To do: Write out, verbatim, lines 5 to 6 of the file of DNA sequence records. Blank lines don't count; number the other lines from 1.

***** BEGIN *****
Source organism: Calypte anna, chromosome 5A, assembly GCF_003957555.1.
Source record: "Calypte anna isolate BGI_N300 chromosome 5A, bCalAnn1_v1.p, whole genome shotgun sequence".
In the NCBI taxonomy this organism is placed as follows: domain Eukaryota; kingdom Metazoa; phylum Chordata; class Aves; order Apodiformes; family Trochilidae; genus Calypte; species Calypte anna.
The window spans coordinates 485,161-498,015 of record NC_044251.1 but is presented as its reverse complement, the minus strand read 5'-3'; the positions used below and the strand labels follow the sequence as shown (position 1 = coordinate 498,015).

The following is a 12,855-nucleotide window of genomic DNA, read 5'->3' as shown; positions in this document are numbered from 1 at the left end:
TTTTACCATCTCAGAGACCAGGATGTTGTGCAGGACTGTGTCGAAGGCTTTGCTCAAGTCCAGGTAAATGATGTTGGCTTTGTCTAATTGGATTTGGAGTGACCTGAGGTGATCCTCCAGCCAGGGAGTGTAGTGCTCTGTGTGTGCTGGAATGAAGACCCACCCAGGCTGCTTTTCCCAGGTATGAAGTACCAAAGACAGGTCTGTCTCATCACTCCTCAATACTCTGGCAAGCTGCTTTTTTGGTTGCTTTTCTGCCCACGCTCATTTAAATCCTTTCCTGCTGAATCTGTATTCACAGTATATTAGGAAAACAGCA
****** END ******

The following is a 12,855-nucleotide window of genomic DNA, read 5'->3' as shown; positions in this document are numbered from 1 at the left end:
TTTTACCATCTCAGAGACCAGGATGTTGTGCAGGACTGTGTCGAAGGCTTTGCTCAAGTCCAGGTAAATGATGTTGGCTTTGTCTAATTGGATTTGGAGTGACCTGAGGTGATCCTCCAGCCAGGGAGTGTAGTGCTCTGTGTGTGCTGGAATGAAGACCCACCCAGGCTGCTTTTCCCAGGTATGAAGTACCAAAGACAGGTCTGTCTCATCACTCCTCAATACTCTGGCAAGCTGCTTTTTTGGTTGCTTTTCTGCCCACGCTCATTTAAATCCTTTCCTGCTGAATCTGTATTCACAGTATATTAGGAAAACAGCA